Computing Factor Content of Trade using the Proportionality Assumption with Python
After understanding factor content of trade, a natural protraction is calculating it. The following article presents a step-by-step implementation in python using the proportionality assumption.
The proportionality assumption is used as the required disaggregation of data is not available. In this case, the assumption is applied to trade flows where they follow a proportional ripple across the economy. That ripple can be expressed mathematically through :
The imported input-output matrix (m) and the bilateral trade flows (k) can be obtained from GTAP9, a database gathered by the Global Trade Analysis Project at Purdue University. It consists of National input-output, trade, macroeconomic, and protection data tables assembled from the World Bank and IMF macroeconomic and Balance of Payments statistics, United Nations Commodity Trade Statistics (Comtrade) Database, and national statistical agencies.
That same database will also provide domestic input-output matrices and factor demand matrices required to compute the formulation of factor content of trade used by Reimer (2006) and Trefler and Zhu (2010):
For more details on the logic and intuition behind these formulas, please refer to Proportionality Assumption in Factor Content of Trade.
The first step consists in transforming data from GTAP9 into a format that allows for factor content of trade computations.
Transforming domestic input-output matrices
Firstly, domestic input-output matrices (VDFM in GTAP9) are transformed from a 3-dimensional array table with dimensions of output sector, input sector, and output/input country, into VDFMigjh, a collection of domestic input-output matrices for each country.
Transforming bilateral trade flow vectors
Secondly, bilateral trade flow vectors (VXMD in GTAP9) are transformed from a 3-dimensional array table with dimensions of output sector, output country, and input country, into VXMDigj, a collection of bilateral trade flow vectors for each country.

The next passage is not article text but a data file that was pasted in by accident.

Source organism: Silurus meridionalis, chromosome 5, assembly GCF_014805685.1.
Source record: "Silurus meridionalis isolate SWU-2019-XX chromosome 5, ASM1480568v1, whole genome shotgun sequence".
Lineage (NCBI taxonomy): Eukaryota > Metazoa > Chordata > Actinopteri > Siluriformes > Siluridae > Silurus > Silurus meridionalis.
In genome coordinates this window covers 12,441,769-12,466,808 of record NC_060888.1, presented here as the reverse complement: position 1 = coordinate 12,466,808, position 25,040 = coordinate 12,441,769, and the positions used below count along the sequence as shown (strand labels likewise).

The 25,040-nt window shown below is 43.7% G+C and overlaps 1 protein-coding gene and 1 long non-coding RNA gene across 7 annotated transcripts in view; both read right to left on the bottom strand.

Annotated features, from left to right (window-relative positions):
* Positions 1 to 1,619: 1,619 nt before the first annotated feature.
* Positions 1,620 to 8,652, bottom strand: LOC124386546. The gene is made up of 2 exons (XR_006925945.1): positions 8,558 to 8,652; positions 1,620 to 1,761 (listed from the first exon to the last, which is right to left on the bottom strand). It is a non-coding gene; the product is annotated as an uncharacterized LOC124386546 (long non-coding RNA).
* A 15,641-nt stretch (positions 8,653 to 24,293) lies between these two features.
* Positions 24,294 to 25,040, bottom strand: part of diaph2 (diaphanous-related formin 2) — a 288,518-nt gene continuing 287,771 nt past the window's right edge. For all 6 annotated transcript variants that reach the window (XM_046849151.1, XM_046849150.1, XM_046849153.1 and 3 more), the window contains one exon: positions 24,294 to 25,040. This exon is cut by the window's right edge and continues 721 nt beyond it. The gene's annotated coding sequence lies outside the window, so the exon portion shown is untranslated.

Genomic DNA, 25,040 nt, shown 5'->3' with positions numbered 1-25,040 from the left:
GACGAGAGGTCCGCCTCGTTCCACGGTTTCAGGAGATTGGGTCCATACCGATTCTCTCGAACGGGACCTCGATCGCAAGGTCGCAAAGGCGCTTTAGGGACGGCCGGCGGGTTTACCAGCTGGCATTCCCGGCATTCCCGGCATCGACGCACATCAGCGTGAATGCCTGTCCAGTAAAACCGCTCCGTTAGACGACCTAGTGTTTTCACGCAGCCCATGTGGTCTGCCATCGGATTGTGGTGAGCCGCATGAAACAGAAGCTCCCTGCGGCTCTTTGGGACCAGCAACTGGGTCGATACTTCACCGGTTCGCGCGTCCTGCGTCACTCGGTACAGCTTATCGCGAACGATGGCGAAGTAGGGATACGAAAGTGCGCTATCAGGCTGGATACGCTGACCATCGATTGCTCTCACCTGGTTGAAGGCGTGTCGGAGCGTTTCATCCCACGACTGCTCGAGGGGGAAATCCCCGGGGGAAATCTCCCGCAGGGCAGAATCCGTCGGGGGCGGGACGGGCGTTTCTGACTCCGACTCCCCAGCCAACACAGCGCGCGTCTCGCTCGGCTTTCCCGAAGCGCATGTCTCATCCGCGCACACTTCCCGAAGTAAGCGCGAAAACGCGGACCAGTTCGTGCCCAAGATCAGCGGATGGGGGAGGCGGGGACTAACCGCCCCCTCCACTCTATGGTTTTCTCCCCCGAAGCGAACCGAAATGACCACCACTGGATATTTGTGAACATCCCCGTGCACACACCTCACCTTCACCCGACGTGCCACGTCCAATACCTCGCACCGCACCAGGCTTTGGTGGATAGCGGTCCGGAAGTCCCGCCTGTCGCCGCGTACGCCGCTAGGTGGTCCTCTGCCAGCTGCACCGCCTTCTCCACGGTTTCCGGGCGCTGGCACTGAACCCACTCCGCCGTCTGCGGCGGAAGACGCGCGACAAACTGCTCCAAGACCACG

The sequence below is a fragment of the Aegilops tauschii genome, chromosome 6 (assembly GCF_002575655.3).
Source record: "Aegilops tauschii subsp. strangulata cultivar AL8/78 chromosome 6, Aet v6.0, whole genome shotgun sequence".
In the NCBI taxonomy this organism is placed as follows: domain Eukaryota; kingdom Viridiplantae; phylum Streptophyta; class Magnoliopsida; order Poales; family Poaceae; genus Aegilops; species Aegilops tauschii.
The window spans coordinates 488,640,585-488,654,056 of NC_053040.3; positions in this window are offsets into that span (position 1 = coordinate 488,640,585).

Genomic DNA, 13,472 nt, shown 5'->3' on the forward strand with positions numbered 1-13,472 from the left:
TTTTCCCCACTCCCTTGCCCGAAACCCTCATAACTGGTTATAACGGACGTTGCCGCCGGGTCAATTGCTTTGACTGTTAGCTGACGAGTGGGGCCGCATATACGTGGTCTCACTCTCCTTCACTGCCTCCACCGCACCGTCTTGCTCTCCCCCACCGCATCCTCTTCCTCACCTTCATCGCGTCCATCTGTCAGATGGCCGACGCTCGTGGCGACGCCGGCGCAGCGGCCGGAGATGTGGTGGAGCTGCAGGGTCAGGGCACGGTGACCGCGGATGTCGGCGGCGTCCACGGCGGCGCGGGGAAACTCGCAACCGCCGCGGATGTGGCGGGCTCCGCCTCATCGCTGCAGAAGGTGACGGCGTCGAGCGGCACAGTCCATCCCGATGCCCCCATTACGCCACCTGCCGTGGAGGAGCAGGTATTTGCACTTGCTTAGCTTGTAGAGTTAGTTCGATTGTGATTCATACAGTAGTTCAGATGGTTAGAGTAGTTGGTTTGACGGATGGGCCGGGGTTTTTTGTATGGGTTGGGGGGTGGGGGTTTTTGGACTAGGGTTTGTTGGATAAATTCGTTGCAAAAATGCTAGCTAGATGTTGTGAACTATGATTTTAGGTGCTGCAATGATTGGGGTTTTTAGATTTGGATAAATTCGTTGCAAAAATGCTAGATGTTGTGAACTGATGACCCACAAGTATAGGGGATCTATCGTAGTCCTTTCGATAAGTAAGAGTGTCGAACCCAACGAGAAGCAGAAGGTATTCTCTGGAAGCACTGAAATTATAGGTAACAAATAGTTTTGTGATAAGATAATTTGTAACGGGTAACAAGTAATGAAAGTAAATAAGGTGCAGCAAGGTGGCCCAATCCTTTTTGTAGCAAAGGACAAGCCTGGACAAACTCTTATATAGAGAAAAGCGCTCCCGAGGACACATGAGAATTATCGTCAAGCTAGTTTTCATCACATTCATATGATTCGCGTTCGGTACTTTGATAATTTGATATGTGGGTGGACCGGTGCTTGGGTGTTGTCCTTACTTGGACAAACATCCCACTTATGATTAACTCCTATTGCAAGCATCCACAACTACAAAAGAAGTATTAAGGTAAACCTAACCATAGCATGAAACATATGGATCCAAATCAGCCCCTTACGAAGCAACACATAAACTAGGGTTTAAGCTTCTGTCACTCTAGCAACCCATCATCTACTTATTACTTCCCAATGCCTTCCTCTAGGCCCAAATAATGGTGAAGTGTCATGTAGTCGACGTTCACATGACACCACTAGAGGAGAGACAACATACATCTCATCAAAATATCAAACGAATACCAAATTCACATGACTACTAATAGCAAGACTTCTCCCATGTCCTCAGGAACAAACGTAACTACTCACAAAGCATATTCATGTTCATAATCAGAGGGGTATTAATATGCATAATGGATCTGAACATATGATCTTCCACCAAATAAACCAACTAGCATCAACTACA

Transforming imported input-output vectors
Thirdly, imported input-output vectors (VIFM in GTAP9) are transformed from a 3-dimensional array table with dimensions of output sector, input sector, and input country, into VIFMgjh, a 2-dimensional array table of import input-output vectors for each country.
Transforming factor demand matrices
Fourthly, factor demand matrices (VFM in GTAP9) are transformed from a 3-dimensional array table with dimensions of factor, sector, and country, into VFMfjh, a collection of factor demand matrices for each country.
Extracting indices from datasets
Fifthly, indices for output sector (g), input sector (j), output country and output sector (𝑖𝑔), input country and input sector (𝑗ℎ), and factors (f) are extracted from datasets to iterate over in following steps.
The second step consists in outlining the bilateral trade and imported input-output constraints.
Determining bilateral trade constraints
Bilateral trade constraints are built from the VXMDigj dataframe by separating constraints for each sector g and country j.
Determining input-output constraints
Input-output constraints are built from the VIFMgjh dataframe by separating constraints for each sector g and country j.
Imputing imported input-output matrices
Once constraints are determined, we can impute values in the matrix B using the proportionality assumption.
Building trade matrix
The next steps consists in building the trade matrix based on the proportional ripple of imports across the economy.
Computing factor content of trade
Once all the data is imputed and in a usable format, we can compute factor content of trade as described by by Reimer (2006) and Trefler and Zhu (2010).
In short, most of the steps are required to get the data in a usable format and imputing imported input-output matrices proportionally. Afterwards, the computation of factor content of trade is rather straightforward.